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  • Writer's pictureRobin Rosenberg

Maintaining Workplace Relationships: "That's Not My Job"

Updated: Jul 8, 2021

Dear Robin,

I was hired to be a senior-level marketing director for a fast-growing company. I replaced a young woman who worked as a marketing coordinator. She did a great job, but the company decided they needed someone more experienced in the position.

After a month or two, I realized that the woman I replaced was helping several of my coworkers with various small tasks and I guess the company did not properly explain that I would not be fulfilling those same “entry-level” tasks. One of my coworkers, in particular, sends constant busywork my way. He is not my boss or superior in any way. We are equals; however, he was superior to my predecessor. I’ve tried to explain that I’ve taken on larger projects than my predecessor and do not have the time to help him, but he continues to push me. Do you have any advice on how to respectfully decline his requests?


The scene you describe is not atypical when a more senior person replaces a junior person and the job description changes, even if only unofficially. Of course, in this case, the change in responsibilities was official. In all of this, of course, you want to do what you can to facilitate or maintain a decent working relationship.

Although it’s annoying and even disrespectful of him to continue to ask you to do work, not in your job description, we don’t know why he’s doing it. This is a situation in which asking questions, and being genuinely curious and open to the answers, may help stop his trying to push work on you and also create a sense of "team-ness" between the two of you. In essence, they require you to put on your coaching hat to determine—and address--the deeper request that underlies his surface request. (I used the term request because he’s asking for your help, even if it’s not framed as a question.)

Here are some examples of the kinds of questions that might help:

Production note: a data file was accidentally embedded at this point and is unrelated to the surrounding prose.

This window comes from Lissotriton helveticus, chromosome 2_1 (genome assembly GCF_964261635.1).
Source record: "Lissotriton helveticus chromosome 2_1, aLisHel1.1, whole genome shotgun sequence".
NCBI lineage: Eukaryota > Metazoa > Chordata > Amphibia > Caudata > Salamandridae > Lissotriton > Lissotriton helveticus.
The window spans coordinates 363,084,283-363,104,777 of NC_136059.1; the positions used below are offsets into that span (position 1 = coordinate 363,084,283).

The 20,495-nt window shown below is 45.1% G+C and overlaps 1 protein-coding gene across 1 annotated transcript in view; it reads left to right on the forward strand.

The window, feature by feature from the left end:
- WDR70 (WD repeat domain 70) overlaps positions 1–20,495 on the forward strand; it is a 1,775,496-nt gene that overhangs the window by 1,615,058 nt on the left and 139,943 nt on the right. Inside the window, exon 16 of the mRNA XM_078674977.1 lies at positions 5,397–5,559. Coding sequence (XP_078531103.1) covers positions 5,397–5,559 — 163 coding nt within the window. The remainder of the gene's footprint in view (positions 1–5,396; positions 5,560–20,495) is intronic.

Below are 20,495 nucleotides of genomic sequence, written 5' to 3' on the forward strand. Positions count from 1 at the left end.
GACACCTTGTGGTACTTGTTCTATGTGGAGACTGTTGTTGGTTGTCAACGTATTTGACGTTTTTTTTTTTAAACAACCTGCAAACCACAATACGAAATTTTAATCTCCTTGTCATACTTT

· Is it an organizational issue of unrealistic expectations of your colleague?: “I have my own work to do so I can’t. But I can appreciate that you got used to my predecessor being able to help you out, and it must be frustrating not to have that ‘extra pair of hands’ anymore, given my position is different than hers was. Is your workload more than you can actually do? (If the answer is yes, ask whether he’s talked to his boss about this. In other words, your question focuses on whether his workload is too much for him.)

· Is there an issue with his job responsibilities? If your colleague says the problem isn’t his workload, what is the problem or issue? “As I’ve mentioned before, I have my own work to do, but did you want my opinion or advice about something?” (In essence, you’re trying to get him to take responsibility for why he’s trying to push the work on you. Either he doesn’t have the time/bandwidth/skills to do it, or there’s another reason that you don’t yet know. Maybe he’s really asking for some other type of help.)

· Given you don’t have the time to do the work he’s asking you to do, are there other ways you can help? “Sorry I can’t help with that. That’s what I’ll need to keep saying, given my plate is full of my own work. Should we find some time to talk about how I might help in some other way?” (Note that by saying he’s been asking for your help—which is what he’s been doing—you’re naming the actual issue--but softening it by offering to help in some other way.)

· Say you’ll need to loop in other people to confirm you should actually do the work. “My plate is already full. I’ll need to check with my boss to see whether I should put my work aside to help you with yours. Should I do that?” By framing this as a question, you’re letting him know you’re prepared to escalate it if he pushes, but that he needs to be the one to decide whether you escalate it. If he understands that he’s being inappropriate in asking you, he should say ‘no.’ If he says ‘yes’ or keeps asking you to do his work, it suggests he doesn’t understand what your role is and how it’s different that of the marketing coordinator, in which case it may be a good idea to make your boss aware of the issue. If you decide to do that, you can always say to him “I notice that you’ve asked for my help a bunch of times, even though I’ve explained how my role is different than that of the marketing coordinator. I think I should talk to my boss to help us both understand job responsibilities so that moving forward we are clear. What do you think?” (I made this a question because the hope is that he gets the message and backs off, but there will be some people who won’t get the message, and you’ll need to make it a statement, not a question. )

Reminder: Try to keep an open and curious frame when talking to him about this. We don’t know what he’s thinking and how he sees the situation.

Disclaimer: This question and response is provided for informational purposes only, and you should not act or refrain from acting on the basis of this content. It is strongly recommended that you immediately seek legal or other professional advice if you believe you are experiencing a problem requiring professional assistance. Robin Rosenberg and Live in Their World, Inc. disclaim all liability for actions you take or fail to take based on Dear Robin content.


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